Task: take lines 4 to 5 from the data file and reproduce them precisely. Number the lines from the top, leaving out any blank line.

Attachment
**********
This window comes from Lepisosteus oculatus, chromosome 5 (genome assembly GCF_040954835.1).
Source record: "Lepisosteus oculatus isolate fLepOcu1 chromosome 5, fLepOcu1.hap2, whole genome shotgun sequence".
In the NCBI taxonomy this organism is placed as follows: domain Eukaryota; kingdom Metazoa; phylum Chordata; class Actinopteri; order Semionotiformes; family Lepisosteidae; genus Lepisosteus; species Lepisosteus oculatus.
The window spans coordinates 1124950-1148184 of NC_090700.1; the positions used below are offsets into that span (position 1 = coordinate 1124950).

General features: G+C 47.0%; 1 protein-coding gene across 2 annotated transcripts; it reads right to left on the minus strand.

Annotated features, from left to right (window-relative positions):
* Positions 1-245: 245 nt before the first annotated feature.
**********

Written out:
The window spans coordinates 1124950-1148184 of NC_090700.1; the positions used below are offsets into that span (position 1 = coordinate 1124950).

General features: G+C 47.0%; 1 protein-coding gene across 2 annotated transcripts; it reads right to left on the minus strand.